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PDFpen and PDFpenPro 6.0.3 -- Smile has updated PDFpen and PDFpenPro to version 6.0.3, a small maintenance release that fixes Zoom to Width on smaller screens, draws annotations when exporting in TIFF format, adheres to the default font preference with pasted plain text, opens and repairs an additional class of damaged PDF, and adds Polish language OCR. As of this writing, neither PDFpen nor PDFpenPro has been updated to version 6.0.3 in the Mac App Store. To get the most out of PDFpen 6, be sure to check out the newly released “Take Control of PDFpen 6” by our own Michael Cohen. ($59.95/$99.95 new with a 20-percent discount for TidBITS members, free update from version 6.0, 50/50.7 MB)
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iMovie ’11 9.0.9 -- Apple has released iMovie ’11 9.0.9, a small update for the video editing app that is nearing its third birthday (the iLife ’11 suite was originally released on 20 October 2010). This update squashes a bug that prevented iMovie from recognizing video cameras connected to your Mac and improves compatibility with projects that are imported from iMovie for iOS. Finally, it also includes unspecified stability improvements. ($14.99 new from the Mac App Store, free update through Software Update or the App Store app, 1.08 GB)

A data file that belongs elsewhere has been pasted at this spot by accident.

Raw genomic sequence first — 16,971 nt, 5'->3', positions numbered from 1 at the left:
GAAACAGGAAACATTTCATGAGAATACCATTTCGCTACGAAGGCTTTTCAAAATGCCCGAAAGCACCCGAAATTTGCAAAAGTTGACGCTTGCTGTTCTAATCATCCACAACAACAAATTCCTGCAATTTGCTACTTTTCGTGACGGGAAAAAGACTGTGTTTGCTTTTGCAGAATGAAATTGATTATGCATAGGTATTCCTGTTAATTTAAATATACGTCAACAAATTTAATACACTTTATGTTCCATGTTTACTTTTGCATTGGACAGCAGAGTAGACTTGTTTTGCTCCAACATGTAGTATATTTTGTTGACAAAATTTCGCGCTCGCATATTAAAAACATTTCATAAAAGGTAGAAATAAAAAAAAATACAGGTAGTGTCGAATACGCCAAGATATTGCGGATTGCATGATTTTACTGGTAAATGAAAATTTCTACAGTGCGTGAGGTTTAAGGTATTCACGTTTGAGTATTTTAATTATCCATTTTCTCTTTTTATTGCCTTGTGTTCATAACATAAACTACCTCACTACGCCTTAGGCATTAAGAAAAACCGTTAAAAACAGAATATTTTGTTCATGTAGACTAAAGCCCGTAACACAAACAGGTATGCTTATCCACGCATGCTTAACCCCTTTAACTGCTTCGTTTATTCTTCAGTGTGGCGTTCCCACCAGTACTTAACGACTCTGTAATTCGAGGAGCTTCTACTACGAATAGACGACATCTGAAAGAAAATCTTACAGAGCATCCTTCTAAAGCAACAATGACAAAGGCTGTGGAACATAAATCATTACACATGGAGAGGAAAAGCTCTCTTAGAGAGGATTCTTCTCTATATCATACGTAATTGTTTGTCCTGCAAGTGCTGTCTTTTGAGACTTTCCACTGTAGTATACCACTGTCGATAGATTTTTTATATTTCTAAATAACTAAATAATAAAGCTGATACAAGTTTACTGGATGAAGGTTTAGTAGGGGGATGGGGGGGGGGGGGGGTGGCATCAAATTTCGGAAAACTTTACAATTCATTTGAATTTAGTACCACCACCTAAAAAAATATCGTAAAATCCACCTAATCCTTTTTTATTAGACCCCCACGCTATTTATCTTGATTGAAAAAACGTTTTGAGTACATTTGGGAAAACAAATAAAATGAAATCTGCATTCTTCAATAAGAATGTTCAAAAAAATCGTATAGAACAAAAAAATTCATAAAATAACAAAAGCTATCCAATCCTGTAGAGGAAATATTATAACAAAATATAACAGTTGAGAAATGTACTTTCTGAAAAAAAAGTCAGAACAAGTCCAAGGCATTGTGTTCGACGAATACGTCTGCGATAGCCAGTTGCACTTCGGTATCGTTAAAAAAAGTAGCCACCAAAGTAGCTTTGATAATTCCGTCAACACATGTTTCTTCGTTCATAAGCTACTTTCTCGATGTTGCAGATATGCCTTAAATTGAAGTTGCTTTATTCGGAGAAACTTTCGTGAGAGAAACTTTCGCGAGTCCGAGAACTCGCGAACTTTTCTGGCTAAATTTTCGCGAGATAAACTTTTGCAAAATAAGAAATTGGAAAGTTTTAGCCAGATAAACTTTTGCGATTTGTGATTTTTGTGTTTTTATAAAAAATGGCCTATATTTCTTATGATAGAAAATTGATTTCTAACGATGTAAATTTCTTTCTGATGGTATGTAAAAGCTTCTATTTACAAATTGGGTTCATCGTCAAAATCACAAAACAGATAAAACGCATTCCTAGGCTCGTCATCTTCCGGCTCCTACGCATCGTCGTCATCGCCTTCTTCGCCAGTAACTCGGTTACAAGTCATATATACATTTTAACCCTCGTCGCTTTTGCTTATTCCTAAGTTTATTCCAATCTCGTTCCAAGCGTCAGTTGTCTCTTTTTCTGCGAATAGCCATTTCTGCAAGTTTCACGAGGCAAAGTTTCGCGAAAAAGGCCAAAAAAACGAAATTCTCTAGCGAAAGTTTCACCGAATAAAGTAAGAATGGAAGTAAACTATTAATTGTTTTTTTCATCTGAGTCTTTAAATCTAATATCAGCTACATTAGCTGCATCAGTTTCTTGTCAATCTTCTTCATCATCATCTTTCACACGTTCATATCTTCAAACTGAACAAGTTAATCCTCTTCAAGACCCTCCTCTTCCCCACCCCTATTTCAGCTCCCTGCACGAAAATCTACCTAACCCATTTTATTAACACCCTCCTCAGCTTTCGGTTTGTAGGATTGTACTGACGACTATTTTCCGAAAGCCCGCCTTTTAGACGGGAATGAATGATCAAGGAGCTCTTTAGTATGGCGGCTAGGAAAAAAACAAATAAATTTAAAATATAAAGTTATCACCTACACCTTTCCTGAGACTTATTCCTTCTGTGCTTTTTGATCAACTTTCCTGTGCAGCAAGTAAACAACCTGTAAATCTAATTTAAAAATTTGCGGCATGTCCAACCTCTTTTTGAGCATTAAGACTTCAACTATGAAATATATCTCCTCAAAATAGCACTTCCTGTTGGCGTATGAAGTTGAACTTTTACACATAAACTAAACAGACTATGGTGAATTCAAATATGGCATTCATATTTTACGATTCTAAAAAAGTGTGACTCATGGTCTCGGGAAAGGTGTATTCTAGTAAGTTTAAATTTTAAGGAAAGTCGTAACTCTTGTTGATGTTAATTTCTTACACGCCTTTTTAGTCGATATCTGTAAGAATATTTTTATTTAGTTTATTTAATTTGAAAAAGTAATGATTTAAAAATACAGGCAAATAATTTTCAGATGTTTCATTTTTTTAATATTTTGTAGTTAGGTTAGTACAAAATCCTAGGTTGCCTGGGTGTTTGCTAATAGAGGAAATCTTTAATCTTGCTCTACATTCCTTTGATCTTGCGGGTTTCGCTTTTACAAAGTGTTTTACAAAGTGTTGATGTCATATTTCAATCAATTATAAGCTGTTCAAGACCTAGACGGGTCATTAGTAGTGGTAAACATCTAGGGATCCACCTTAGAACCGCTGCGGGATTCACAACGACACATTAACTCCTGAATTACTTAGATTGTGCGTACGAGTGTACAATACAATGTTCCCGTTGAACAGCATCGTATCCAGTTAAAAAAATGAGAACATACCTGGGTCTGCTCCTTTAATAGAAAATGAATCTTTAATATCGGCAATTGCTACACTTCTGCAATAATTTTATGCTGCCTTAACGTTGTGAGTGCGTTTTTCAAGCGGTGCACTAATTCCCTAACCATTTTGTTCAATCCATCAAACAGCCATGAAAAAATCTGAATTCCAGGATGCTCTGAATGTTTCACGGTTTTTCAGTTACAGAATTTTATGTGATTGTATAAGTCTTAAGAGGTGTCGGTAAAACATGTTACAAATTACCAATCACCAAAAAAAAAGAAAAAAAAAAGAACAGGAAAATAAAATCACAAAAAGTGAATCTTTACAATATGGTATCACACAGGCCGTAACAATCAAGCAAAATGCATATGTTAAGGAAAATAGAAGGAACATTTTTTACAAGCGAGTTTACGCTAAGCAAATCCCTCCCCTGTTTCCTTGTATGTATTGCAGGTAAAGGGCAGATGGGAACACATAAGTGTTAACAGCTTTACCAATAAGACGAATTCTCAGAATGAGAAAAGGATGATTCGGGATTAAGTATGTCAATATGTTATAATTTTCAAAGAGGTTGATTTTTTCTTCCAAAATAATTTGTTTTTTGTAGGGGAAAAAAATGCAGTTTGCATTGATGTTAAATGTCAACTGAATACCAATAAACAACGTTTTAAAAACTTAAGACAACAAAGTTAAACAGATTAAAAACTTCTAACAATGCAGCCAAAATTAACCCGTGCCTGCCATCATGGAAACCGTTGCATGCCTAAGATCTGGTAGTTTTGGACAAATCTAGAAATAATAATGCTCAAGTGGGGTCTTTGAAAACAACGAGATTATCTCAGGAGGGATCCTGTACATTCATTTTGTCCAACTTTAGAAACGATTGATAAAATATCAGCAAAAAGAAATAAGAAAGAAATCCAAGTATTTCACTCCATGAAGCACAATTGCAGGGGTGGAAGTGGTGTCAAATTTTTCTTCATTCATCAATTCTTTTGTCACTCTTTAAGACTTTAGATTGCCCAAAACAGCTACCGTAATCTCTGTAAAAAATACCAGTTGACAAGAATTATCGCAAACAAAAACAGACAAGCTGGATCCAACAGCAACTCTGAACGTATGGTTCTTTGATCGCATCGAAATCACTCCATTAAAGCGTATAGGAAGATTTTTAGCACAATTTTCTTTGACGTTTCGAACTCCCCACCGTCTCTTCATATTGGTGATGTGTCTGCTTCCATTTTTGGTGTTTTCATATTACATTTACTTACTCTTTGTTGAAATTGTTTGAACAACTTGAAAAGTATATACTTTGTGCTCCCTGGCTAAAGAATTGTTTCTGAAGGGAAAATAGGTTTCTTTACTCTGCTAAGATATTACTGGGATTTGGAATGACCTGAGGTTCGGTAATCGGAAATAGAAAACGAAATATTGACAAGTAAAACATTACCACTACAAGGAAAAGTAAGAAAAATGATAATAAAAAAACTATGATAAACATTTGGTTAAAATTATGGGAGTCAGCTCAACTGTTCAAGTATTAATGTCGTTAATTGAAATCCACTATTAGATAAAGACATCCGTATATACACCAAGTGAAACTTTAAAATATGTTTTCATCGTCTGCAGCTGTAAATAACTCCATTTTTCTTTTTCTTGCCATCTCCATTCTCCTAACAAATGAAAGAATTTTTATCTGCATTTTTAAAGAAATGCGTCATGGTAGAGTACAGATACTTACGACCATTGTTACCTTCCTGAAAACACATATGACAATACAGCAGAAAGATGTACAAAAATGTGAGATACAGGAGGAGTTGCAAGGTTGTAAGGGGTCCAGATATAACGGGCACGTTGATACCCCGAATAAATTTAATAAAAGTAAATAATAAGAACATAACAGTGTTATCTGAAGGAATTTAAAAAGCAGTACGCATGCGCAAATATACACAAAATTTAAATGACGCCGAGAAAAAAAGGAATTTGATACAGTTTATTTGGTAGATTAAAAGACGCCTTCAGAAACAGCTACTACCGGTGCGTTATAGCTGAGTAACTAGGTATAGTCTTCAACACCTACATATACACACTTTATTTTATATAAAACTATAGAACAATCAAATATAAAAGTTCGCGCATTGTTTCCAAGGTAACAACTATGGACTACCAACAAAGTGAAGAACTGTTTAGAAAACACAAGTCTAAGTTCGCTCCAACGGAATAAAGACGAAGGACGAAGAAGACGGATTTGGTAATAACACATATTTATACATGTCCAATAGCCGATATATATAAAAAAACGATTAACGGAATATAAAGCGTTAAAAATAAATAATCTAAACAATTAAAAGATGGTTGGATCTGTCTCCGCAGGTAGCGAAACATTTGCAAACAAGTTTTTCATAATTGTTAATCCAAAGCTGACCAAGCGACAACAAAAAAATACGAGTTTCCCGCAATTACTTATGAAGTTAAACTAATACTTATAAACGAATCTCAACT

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BusyCal 2.0.5 -- Ensuring future compatibility with Google’s new CalDAV API for Google Calendar, BusyMac has been added to Google’s whitelist of developers with CalDAV access, and in turn has added support for OAuth 2.0 for authorization to BusyCal 2.0.5. After installing the update, you’ll need to sign into your Google account and grant BusyCal access to your calendars. The new release also adds a URL handler for creating new events from third-party apps and an option to dismiss or delete a meeting request from the Inbox without accepting or declining it. BusyCal 2.0.5 fixes an error that occurred when adding meetings to Google Calendar with non-matching owner email, skips file attachments when iCloud returns a 502 Bad Gateway error, fixes a bug that prevented subscriptions to OmniFocus WebDAV feeds, and corrects a crash that occurred when converting a snooze alarm from absolute to relative. You can learn more about BusyCal in the free “Take Control of Calendar Syncing and Sharing with BusyCal.” BusyCal 2.0.5 is available as a free 30-day trial from the BusyMac site, but the only way to purchase the app is through the Mac App Store. ($29.99 new, free update, 9.4 MB, release notes)